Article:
A little while ago I was talking to a young filmmaker about how to get that “Big Sound” associated with movies.
This particular enthusiast said that he took extra care to be sure his on-camera microphones were tracking the action “at a good level” because he wanted to capture “every detail” of the action. He said he was going for an organic “reality” so the boom operator was there for “spice” and to “highlight the main actor.” He refused to use EQ because he didn’t want to “color” the audio image. What he couldn’t understand is why everyone who reviewed the movie said it sounded hollow, thin, and brittle.
I apologize right now to my fellow compatriots and champions of the audio world. You can stop banging your head against the wall now.
Such a conversation is not uncommon. Maybe this one was a little extreme, but I have already received several phone calls this year which progressed along the same lines. I will be very glad to talk to anyone about good production techniques before the first day of shooting. I’ll even make recommendations on top-notch location mixers. Just shoot me an email.
Let me make one statement before we go further: The smaller your budget the LESS you can skimp on location audio work. You can pay someone like Teddy Hallaron an arm for it up front, or pay me an arm and a leg on the tail-end.
Big sound is a combination of three primary components:
None of these steps are easy.
Dialog is king. If the dialog sounds bad then people will walk out of your film. Since every line of dialog must be heard and must sound like it is coming from the scene, it needs to be captured properly. This means that the dialog needs to be recorded without non-dialog noises getting mixed up with the voices. Everything else is added back in later.
Ideally your location Audio Mixer and Boom Operator know what they are doing and are quick to troubleshoot potential problems. Sometimes this is simply unplugging a refrigerator or asking actors to wear booties on their shoes to minimize foot noises. Other times it means tagging a line to be replaced from an alternate take or ADR.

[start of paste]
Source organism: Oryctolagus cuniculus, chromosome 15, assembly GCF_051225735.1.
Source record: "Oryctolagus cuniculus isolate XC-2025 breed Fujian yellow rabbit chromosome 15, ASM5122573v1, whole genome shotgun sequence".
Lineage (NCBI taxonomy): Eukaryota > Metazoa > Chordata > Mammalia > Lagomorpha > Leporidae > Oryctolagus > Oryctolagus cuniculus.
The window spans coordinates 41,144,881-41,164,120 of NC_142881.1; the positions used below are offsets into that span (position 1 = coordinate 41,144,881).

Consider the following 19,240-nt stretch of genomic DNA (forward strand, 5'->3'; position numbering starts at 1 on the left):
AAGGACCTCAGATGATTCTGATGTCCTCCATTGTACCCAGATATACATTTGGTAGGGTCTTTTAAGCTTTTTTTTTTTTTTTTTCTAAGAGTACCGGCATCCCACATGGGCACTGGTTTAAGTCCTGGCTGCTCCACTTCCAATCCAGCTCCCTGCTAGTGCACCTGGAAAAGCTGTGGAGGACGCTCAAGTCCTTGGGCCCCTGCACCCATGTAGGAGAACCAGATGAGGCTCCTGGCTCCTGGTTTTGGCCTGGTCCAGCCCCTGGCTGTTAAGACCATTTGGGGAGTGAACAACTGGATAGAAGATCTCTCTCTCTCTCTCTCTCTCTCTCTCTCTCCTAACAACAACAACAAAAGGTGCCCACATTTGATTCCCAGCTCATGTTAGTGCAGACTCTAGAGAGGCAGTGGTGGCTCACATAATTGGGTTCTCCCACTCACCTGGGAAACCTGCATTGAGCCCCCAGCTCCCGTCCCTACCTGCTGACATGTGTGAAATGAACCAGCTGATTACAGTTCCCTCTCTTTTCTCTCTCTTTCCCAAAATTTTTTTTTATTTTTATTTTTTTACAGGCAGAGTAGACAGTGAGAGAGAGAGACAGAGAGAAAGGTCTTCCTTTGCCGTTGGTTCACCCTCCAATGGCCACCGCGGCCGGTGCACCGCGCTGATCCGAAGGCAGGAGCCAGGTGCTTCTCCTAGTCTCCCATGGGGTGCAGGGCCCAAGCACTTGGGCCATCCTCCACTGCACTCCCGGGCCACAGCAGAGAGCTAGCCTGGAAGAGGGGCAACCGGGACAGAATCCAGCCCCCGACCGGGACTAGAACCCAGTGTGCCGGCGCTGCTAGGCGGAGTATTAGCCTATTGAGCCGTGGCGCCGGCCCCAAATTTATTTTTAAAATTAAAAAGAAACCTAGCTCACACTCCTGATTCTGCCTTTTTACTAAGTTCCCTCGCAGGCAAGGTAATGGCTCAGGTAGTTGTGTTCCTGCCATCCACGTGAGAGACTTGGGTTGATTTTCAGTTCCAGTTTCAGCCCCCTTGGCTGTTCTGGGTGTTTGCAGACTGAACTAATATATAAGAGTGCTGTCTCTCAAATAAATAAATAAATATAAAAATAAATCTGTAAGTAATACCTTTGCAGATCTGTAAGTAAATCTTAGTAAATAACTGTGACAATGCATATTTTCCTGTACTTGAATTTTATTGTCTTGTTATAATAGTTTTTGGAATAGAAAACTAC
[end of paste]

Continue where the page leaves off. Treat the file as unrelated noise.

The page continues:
The decision to replace dialog (known as Automated Dialog Replacement, or ADR) can be because of technical problems like an actor yelling louder than the microphone can handle, or artistic issues when the director wants a line delivered with a different emphasis to change an angry line into a bitter one. Every film should plan on a certain level of dialog replacement, but ADR is time consuming for both the actor and the studio. It can take 6-10 minutes to replace each line of dialog. Then the Dialog Editor has to make the new lines fit with the old. This process can take days. When an unexpected amount of ADR is needed, the budget can quickly hemorrhage and bleed out onto the floor.
So, since dialog is king, treat it as such during the filming and post production stages. You will be well on your way to the Big Sound you crave.
Layers create the illusion of reality, but its not just quantity we are aiming to achieve. With 24-48 tracks of sound effects playing simultaneously things can get dicy very fast unless careful attention is spent on how each piece fits together. Sound does not only have duration, it also has pitch. Think in terms of three ranges: Low, Mid, and High frequencies. Stacking sounds on top of each other within the same frequency range do not usually result in a bigger sound. However, stacking some solid bass rumbles with midrange metal crunches and some of high frequency glass shattering could yield a pleasingly large bolder rolling over a car.
Even simple elements benefit from layers. Multiple ambiance tracks help create a unique sense of space. Mixing engine roar with road noise can add character to the road trip. Mixing different low, mid, and high elements can transform your actor’s gun into Clint Eastwood’s pocket cannon.
Music must be intentional. It must be crafted to fit the needs of the film. Big music doesn’t always translate to BIg Sound if it has to be turned down low to allow the dialog to be heard. A good filmscore knows when to shout and when to get out of the way.
When you sit down with the director for your spotting session be sure to talk through which scene (or even part of scene) will be championed by music and which will be carried by sound effects alone. It is the director’s job to make these decisions and it is best to get them nailed down early. Creating complex soundscapes which will never be heard is a waste of time.
And, just to be sure I am clear, dialog is still king. The music must surround and fill in the holes between words by design. It must wed with the sound effects instead of compete with them. Yet it still must inspire and transparently pull out the audience’s emotions. This is why an original score by a film composer who knows their craft is far superior to using popular music or even library music from a CD.
I invite you to read the Pendragon Post blog and watch an old video I created on how that movie achieved Big Sound